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Touring tandem wheels & fork - are they different solo cross/touring counterparts?

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Touring tandem wheels & fork - are they different solo cross/touring counterparts?

Old 06-09-19, 01:13 AM
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dr.tandem
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Touring tandem wheels & fork - are they different solo cross/touring counterparts?

I want to replace my tandem's current caliper brake fork & 29er wheel with disc fork + wheel. My tandem is a used LBS made steel frame and fork from 1999. I can find many forks & wheel that can be used, but ask you all if there are tandem specific fork & wheels? (Since tandems have to carry additional rider weight). Does any touring wheel (e.g: WTB Stryker TCS) and steel disk fork (e.g Surly LHT or Thorn Disc Steel Fork[Reynolds 525]) do? OR should I look for tandem specific parts? I consulted LBS, the explanation & answers were not convincing and I am hesitant to trust them as this is my first interaction with them. I know they are professional, but I see many professionals corresponding here.

Thanks in advance!
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Old 06-10-19, 03:21 AM
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Tony Marley
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I will discuss the wheel(s) question. If you plan on carrying panniers on your tandem, plus two riders, you should consider 40-spoke wheels. Definitely nothing less than 36 spokes. Most bike wheels have fewer spokes and are not designed for the weight loads that tandems have.
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Old 06-10-19, 05:22 AM
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I am not an expert, however, given tandem forks appear beefier and even with a small market there are tandem rated forks, I would not chance using any fork not specifically rated by the manufacturer as tandem rated unless your team weight was within the ratings for the candidate fork. Most half bikes are rated for around a 250 lb max rider weight. If your team is around there, you are probably fine, however, if you have an issue, the manufacturer would likely void any warranty.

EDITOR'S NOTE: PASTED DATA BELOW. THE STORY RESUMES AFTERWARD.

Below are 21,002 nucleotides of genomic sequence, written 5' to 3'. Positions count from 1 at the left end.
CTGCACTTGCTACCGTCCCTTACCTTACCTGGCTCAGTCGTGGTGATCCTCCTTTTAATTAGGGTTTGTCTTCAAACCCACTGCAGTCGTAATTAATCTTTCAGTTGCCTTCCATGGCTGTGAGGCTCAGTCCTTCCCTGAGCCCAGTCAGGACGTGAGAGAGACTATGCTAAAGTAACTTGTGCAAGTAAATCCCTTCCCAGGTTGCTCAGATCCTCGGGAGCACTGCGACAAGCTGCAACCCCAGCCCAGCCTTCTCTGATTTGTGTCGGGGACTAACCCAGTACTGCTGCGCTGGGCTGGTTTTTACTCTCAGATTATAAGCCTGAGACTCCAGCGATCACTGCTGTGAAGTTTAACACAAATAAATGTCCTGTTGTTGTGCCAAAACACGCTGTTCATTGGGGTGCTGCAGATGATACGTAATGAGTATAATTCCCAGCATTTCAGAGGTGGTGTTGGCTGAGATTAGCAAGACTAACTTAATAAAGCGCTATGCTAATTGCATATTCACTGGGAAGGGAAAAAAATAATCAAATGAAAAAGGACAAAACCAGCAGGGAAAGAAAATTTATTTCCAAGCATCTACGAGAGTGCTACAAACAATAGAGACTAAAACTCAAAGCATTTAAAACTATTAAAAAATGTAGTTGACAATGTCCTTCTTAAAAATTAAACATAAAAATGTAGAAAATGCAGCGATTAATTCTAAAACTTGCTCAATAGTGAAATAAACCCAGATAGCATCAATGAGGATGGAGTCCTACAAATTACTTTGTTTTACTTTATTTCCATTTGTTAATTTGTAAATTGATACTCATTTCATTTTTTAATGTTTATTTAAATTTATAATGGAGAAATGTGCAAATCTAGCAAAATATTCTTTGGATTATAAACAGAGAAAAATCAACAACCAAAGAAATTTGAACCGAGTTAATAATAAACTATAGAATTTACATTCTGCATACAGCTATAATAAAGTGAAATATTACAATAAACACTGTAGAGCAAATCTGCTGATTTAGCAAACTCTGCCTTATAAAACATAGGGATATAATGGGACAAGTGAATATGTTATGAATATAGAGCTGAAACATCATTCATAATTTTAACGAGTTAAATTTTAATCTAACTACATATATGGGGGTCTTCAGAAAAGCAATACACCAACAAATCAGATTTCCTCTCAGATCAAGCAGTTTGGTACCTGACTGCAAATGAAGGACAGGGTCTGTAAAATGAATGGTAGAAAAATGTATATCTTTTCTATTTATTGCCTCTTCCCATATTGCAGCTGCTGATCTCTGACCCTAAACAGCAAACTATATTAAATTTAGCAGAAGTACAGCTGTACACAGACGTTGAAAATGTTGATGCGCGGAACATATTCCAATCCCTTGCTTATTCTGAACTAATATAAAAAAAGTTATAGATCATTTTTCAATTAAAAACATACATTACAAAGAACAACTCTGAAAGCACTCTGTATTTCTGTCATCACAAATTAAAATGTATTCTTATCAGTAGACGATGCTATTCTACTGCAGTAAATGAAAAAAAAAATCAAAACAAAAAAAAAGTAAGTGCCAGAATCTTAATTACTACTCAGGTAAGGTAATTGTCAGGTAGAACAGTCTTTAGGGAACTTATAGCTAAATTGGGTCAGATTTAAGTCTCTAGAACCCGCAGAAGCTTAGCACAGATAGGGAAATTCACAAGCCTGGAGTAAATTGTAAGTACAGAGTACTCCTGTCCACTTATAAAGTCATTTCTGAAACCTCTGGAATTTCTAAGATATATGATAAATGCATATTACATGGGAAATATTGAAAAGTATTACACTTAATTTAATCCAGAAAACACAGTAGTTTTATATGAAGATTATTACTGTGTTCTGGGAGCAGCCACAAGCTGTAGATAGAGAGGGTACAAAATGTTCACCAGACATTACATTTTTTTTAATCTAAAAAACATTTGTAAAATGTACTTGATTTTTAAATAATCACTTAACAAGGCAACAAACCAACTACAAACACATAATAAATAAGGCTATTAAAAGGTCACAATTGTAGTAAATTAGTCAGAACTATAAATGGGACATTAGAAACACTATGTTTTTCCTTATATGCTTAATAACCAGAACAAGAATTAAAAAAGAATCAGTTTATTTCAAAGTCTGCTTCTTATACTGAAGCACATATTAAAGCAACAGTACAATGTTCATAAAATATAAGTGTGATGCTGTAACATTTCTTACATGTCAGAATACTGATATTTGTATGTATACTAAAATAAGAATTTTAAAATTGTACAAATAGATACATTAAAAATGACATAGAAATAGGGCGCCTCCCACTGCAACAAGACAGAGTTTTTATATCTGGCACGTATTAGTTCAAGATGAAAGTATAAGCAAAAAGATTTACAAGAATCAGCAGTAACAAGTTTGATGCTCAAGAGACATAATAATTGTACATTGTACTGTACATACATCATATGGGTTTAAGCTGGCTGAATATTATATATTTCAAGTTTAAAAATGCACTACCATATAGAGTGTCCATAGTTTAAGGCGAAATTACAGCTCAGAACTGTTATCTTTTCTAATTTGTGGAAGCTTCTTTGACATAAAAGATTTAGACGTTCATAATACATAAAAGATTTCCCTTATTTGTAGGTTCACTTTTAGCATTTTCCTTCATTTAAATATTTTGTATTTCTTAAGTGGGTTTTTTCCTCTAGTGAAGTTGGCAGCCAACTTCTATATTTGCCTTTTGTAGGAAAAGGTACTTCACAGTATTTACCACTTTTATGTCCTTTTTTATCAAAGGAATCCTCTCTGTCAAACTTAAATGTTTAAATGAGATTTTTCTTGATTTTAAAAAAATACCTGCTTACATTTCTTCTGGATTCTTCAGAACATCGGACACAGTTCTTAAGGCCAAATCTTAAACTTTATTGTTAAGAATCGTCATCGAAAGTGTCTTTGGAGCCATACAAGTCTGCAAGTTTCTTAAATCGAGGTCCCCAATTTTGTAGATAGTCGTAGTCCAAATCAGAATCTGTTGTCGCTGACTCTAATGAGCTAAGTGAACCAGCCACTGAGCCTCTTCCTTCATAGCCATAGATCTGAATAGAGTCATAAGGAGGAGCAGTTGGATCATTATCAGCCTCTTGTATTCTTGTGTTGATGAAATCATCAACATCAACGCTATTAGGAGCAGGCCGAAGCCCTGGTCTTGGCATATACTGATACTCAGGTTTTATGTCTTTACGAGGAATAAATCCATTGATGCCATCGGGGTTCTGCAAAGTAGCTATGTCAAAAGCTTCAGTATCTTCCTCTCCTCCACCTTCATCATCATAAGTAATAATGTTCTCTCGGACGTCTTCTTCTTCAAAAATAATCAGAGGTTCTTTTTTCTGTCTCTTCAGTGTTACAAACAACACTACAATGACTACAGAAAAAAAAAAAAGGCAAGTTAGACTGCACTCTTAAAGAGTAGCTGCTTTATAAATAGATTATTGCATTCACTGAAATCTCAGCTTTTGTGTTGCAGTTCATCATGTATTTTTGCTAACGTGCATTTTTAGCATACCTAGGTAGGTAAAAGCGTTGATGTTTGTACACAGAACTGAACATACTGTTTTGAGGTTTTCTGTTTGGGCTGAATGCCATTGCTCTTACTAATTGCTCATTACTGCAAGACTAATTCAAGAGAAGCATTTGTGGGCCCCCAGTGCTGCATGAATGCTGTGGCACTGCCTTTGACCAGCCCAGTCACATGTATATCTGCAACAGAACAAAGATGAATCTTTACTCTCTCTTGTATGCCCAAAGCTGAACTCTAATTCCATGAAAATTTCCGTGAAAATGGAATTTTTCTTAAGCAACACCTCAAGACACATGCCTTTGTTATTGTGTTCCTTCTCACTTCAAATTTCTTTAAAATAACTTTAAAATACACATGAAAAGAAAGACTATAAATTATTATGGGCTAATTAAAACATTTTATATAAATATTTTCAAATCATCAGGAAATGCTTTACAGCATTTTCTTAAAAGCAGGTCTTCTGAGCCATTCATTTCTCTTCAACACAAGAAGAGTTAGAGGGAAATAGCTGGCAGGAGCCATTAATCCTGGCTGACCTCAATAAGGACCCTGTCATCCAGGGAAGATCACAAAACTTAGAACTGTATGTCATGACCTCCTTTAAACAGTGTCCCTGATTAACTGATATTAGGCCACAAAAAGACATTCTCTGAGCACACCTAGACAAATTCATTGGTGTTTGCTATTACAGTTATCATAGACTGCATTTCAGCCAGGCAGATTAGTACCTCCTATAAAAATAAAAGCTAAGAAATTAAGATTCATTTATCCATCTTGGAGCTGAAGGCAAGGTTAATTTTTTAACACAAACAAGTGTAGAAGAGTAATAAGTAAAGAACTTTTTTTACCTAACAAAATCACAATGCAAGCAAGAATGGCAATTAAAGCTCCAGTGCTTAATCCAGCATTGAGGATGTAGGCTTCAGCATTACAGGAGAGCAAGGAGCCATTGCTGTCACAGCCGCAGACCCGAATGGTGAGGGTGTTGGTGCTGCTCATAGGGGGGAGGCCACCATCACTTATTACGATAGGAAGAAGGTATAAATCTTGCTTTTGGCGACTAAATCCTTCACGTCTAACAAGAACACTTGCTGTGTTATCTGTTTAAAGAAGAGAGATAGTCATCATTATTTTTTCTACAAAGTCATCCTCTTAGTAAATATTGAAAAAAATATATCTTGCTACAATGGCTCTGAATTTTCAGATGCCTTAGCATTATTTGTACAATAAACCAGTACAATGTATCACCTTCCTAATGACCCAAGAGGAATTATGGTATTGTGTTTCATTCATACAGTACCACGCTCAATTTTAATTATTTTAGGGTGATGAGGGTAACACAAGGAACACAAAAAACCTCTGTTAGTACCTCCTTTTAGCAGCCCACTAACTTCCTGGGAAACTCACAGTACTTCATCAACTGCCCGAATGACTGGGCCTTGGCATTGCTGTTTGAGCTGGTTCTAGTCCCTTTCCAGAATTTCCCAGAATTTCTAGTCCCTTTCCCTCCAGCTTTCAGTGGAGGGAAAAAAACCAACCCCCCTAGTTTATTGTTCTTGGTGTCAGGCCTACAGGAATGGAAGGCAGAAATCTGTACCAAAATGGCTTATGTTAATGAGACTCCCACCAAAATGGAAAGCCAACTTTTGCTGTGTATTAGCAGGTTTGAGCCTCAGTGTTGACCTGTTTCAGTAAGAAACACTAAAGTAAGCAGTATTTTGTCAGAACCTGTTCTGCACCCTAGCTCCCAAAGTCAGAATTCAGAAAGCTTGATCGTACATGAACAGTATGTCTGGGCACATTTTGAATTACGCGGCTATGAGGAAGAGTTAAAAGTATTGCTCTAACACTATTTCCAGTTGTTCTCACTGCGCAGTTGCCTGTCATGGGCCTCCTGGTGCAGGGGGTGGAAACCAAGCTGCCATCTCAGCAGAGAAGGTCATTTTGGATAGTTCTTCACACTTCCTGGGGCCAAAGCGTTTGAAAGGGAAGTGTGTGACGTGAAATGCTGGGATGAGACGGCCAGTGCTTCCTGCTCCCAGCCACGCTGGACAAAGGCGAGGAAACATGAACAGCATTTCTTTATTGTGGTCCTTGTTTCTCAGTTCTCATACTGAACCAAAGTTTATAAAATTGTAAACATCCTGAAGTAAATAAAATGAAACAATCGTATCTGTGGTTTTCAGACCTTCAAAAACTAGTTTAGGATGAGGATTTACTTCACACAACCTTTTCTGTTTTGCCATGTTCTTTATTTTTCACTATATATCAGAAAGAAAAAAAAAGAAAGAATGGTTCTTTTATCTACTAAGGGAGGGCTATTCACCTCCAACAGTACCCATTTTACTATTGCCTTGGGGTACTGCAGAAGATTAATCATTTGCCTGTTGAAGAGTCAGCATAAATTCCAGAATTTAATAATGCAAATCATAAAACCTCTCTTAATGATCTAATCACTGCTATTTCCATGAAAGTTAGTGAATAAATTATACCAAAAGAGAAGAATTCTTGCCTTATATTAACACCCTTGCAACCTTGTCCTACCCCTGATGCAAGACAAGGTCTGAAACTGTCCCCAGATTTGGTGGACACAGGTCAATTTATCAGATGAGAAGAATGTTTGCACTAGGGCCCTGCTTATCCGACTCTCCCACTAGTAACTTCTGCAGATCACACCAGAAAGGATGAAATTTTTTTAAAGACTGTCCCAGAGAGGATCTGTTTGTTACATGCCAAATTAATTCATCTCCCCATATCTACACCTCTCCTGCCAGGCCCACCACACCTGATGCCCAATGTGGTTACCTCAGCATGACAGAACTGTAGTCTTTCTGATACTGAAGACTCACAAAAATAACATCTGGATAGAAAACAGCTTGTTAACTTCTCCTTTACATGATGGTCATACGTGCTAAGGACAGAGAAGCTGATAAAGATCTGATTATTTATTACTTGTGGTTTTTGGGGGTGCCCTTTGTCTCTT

I would check the tandem specific dealers (I know Tandems East sells forks) as well is Wound Up. You could also try the tandem manufacturers, they could sell you a fork, or customize one for you.
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Old 06-10-19, 09:06 AM
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In general, tandem forks are much stronger than single bike forks. For the same rider weights, tandems can exert about 4X the force on the front brake. Historically, the single bike forks (Alpha Q, Enve Road 2.0 for examples) that have been accepted in the tandem community have been thoroughly tested (and in some cases reinforced) for tandem use. There are a limited number of disc brake rigid forks approved for tandems: Wound Up Duo and Duo 2, Cycle Monkey Colab Forks, and the custom or production forks made by tandem builders. Last I checked, the least expensive aftermarket tandem disc fork was available from R+E Cycles for $325. I have one on my tandem and it gets the job done.

For touring tandem wheels, I'd recommend a solid hub (DT 350, Shimano LX or better, White Industries, Phil, Chris King), at least 36 (for 700c) or 32 (for 650b or 26") good spokes, brass nipples, and a stiff rim (ie Velocity Dyad, Cliffhanger, or Blunt 35).
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Old 06-10-19, 09:29 AM
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36 spokes, 14-15 g double butted. Deep rim, at least 28mm, and on the wide side, say 23mm outside width. We run Kinlin XC 279 rims. Fork as above.
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Old 06-10-19, 10:32 AM
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The short answer to the question is "no, there is no difference between a single bike fork and a tandem fork". The single bike fork usually has enough overcapacity so that if it is used as a tandem fork there is no issue. Same with brakes. Handlebars. Cranks. Etc. However, that being said, all single bike forks are not equal. There are "stronger" (and weaker) forks available sold as 'tandem forks' which doesn't prevent the rider of a single bike from using them if they feel they need the overcapacity.
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